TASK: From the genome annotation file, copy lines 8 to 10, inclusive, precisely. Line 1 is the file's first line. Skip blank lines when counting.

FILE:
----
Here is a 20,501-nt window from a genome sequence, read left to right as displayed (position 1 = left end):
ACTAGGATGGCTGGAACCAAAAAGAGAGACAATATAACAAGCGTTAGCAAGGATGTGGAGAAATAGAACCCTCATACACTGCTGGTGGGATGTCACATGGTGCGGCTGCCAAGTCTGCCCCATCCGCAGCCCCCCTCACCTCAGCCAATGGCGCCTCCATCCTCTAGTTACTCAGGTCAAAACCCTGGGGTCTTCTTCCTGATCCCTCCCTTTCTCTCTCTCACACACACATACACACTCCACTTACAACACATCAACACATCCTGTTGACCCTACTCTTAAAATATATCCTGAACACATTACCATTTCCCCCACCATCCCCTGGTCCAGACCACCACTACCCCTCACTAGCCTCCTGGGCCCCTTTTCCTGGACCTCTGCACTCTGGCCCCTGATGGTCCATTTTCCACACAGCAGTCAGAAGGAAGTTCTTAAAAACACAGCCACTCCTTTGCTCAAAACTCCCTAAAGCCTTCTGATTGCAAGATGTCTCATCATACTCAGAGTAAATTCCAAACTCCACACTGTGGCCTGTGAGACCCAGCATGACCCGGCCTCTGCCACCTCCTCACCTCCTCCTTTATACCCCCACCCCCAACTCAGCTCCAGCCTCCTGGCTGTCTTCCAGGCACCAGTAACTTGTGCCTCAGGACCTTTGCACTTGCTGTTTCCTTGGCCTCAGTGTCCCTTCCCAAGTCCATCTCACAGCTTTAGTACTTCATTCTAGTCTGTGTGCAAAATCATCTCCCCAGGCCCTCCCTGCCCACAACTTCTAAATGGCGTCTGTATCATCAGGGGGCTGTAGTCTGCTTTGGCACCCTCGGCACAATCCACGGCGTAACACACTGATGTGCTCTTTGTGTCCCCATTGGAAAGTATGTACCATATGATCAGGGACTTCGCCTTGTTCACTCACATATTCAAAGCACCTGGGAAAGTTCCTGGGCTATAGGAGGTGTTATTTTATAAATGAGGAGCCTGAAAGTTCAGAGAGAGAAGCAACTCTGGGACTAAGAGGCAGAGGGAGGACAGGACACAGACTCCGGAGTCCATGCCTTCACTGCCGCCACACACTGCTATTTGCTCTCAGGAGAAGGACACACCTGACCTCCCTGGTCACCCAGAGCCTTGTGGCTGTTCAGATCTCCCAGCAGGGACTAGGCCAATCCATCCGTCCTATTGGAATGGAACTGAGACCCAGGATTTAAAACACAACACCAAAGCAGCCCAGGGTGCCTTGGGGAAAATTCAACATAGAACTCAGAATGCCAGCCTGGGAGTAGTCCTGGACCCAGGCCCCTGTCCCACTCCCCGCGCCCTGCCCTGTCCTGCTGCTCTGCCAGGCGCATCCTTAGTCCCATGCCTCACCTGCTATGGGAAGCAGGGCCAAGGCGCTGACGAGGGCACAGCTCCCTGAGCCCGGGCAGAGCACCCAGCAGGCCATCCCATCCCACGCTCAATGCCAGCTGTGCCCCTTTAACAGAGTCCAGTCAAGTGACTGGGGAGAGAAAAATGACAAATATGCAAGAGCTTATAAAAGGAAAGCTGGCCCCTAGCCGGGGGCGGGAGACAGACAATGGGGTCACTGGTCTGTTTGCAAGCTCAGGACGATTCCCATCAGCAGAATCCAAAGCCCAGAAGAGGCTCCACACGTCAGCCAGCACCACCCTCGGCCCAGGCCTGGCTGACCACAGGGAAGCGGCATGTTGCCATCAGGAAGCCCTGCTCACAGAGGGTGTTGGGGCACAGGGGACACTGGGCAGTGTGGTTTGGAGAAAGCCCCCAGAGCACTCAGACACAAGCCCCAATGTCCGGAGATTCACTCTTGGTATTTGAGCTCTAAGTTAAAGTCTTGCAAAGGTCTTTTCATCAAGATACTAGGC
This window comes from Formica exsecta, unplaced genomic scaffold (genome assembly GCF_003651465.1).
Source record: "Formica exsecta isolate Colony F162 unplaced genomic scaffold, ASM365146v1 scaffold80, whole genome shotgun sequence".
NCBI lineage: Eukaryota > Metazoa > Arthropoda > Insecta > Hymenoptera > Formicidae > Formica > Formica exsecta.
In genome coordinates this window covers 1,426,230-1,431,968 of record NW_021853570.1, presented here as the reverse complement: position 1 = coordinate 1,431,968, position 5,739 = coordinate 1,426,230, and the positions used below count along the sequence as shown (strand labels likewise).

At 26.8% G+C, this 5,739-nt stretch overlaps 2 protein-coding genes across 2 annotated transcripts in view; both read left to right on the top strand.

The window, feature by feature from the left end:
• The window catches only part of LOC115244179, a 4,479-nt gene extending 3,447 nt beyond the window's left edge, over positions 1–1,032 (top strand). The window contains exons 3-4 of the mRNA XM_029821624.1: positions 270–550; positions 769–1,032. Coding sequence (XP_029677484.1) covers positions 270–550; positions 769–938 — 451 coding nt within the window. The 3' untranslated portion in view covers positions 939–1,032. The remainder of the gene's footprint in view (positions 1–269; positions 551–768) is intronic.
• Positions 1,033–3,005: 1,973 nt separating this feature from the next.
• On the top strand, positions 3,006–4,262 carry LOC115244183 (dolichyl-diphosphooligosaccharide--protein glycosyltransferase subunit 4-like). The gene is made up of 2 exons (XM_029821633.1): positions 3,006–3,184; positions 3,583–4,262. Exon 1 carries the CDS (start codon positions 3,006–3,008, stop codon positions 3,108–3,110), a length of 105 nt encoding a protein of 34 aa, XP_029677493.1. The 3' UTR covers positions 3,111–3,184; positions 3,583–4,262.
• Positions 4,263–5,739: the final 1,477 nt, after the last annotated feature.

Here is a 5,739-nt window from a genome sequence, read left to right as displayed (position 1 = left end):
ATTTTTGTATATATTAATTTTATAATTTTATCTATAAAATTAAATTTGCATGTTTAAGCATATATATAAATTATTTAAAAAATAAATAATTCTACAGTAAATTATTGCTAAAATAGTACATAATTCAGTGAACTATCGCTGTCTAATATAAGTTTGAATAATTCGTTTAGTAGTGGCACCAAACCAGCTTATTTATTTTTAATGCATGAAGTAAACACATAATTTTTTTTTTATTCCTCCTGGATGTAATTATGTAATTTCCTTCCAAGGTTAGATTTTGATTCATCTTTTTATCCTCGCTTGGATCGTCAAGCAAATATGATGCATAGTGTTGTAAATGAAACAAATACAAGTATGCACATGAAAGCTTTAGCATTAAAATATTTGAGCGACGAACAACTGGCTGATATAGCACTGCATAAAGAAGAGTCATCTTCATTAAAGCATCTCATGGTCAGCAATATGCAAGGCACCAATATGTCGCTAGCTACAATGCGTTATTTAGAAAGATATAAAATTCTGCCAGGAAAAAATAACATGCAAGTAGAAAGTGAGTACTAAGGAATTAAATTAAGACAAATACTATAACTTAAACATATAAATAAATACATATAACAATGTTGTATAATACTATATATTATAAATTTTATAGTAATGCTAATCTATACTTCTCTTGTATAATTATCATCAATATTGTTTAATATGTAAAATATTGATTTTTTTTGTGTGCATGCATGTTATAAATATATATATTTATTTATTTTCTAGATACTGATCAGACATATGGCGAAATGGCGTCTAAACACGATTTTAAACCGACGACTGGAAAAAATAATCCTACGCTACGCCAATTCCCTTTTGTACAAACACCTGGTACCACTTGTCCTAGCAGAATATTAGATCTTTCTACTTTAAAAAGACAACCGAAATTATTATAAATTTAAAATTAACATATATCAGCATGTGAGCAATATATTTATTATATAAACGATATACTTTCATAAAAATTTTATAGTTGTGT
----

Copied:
The window, feature by feature from the left end:
• The window catches only part of LOC115244179, a 4,479-nt gene extending 3,447 nt beyond the window's left edge, over positions 1–1,032 (top strand). The window contains exons 3-4 of the mRNA XM_029821624.1: positions 270–550; positions 769–1,032. Coding sequence (XP_029677484.1) covers positions 270–550; positions 769–938 — 451 coding nt within the window. The 3' untranslated portion in view covers positions 939–1,032. The remainder of the gene's footprint in view (positions 1–269; positions 551–768) is intronic.
• Positions 1,033–3,005: 1,973 nt separating this feature from the next.